Above: Nikki and Katie share some superbly prepared Indian food on the balcony of her mountain home (left). There is a very comfortable deck overlooking the surrounding hills, which is a perfect place for our two travellers to relax after lunch (right)

Below: Katie and her partner Angela share the wooden deck at their home with neighbours Mike Meallem (left) who teaches English at the Chiang Mai University and his partner Jah (right) who also works in the faculty there



Above: Ray found this hanging on the wall inside his friend Mike’s home and thought our readers might like to see it

Editors Note: Our thanks to Me So Fit who once again has produced another superb issue of The Daily Explorer. It’s great that he is back on our team for a while. Now that Ivana Getachek is on board, media interest in Ray’s “Calling All Angels” fundraising campaign has reached fever pitch in the United Kingdom, with at least two of the major British tabloid newspapers picking up the story (see below). The campaign is officially launched on 4th July, so if you have not done so already, please get involved with us and take a look at what the campaign is all about. And if you feel inspired, please make a donation.

Ray is continuing with his training and will be entering his first half marathon (13 miles) in Pattaya on July 19th. “For me, it is an early opportunity to see how far I have progressed since I started training” said Ray. “And it will give me and Matt some very useful performance data that we can use to set our target time for the marathon in New York” added Ray. As usual, we will be bringing you exclusive coverage of Ray’s build up to the New York marathon right here in The Daily Explorer. We will keep you posted!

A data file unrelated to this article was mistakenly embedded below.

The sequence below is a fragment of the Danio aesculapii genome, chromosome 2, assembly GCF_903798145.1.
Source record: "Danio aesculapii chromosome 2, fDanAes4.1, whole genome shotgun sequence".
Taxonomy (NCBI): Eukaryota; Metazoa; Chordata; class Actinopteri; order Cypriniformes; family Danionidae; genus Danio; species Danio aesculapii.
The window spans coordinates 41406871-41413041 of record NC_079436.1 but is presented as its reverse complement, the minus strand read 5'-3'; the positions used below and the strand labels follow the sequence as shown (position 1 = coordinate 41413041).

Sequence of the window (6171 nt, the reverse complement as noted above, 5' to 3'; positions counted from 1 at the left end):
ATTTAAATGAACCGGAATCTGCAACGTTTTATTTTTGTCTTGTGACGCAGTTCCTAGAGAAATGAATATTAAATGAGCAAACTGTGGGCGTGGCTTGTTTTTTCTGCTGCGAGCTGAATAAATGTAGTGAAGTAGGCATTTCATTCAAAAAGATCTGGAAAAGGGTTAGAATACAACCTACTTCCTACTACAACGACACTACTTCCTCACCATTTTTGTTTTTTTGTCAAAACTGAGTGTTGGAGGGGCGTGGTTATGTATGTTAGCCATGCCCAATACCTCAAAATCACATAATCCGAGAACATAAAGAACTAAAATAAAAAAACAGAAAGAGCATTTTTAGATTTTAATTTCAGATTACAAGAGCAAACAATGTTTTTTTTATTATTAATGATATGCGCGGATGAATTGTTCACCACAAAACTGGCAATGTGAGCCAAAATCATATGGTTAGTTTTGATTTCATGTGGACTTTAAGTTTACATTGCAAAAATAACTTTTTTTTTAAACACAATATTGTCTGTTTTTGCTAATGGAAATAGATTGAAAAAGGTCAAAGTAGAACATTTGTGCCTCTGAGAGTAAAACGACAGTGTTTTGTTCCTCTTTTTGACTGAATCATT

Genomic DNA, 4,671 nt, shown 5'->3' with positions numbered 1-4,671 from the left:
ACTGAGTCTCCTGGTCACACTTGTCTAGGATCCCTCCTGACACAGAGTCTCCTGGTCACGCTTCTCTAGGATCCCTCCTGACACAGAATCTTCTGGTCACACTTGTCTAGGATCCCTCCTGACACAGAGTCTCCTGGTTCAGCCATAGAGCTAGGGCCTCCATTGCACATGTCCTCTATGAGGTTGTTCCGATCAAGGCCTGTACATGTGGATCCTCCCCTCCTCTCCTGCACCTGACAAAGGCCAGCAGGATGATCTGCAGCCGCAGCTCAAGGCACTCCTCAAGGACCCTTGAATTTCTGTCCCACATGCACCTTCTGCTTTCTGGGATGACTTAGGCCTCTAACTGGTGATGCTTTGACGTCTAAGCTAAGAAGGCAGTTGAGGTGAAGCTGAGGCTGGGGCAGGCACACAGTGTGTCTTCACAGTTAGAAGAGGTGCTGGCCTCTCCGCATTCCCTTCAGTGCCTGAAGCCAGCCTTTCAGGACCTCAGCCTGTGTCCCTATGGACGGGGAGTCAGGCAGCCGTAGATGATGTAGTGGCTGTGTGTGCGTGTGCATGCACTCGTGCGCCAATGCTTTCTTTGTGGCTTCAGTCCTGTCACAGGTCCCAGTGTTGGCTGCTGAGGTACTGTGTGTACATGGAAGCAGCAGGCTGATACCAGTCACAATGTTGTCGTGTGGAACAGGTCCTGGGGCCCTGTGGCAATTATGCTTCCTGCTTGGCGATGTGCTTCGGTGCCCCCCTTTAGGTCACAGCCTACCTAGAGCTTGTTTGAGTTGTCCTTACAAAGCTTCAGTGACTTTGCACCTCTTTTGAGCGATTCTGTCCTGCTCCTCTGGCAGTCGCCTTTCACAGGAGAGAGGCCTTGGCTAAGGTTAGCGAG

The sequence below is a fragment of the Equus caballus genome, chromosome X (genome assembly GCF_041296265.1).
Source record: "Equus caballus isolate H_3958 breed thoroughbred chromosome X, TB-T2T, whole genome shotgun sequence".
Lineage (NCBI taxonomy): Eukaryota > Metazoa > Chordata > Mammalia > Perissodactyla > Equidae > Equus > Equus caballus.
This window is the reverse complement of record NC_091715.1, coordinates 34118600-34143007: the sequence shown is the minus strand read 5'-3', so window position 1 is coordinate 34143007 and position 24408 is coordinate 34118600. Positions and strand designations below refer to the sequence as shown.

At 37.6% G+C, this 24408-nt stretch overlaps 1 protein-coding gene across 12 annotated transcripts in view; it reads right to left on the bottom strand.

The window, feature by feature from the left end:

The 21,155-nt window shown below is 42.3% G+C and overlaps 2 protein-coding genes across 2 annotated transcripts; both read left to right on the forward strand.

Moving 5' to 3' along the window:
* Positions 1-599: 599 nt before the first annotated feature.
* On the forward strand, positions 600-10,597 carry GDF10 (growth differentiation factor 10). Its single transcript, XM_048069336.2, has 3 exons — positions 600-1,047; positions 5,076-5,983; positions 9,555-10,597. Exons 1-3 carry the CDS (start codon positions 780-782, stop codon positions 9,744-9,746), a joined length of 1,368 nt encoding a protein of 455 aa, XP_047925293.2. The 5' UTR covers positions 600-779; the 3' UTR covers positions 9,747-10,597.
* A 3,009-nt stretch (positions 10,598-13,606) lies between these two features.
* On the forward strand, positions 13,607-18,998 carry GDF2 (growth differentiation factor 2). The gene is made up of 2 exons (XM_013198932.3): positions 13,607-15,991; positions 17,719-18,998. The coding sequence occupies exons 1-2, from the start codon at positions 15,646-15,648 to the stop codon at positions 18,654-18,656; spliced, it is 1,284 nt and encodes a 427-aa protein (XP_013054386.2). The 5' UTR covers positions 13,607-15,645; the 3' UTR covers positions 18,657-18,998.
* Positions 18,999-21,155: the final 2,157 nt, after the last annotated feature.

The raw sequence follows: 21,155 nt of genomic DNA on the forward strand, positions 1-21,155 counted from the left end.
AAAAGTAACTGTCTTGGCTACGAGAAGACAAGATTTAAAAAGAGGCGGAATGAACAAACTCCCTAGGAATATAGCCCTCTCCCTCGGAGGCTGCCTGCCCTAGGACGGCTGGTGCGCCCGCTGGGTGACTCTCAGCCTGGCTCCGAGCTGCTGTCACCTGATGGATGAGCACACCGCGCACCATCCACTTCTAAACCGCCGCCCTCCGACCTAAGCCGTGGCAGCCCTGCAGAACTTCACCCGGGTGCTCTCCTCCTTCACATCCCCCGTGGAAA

We always aim to maintain our high standards of journalism and presentation, so please keep sending us your comments and suggestions as to how we can improve what we are doing. You can use the comments box on this site, or email Ray ( or ‘Mozzie’ or any of our correspondents at

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Above: Both the Daily Mail (left) and the Daily Mirror (right) have heard about Ray’s “Calling All Angels” campaign – “I am so delighted to have the full support of the media” said Ray. “Now, I just hope our own readers get behind what we are doing and make a donation” he told me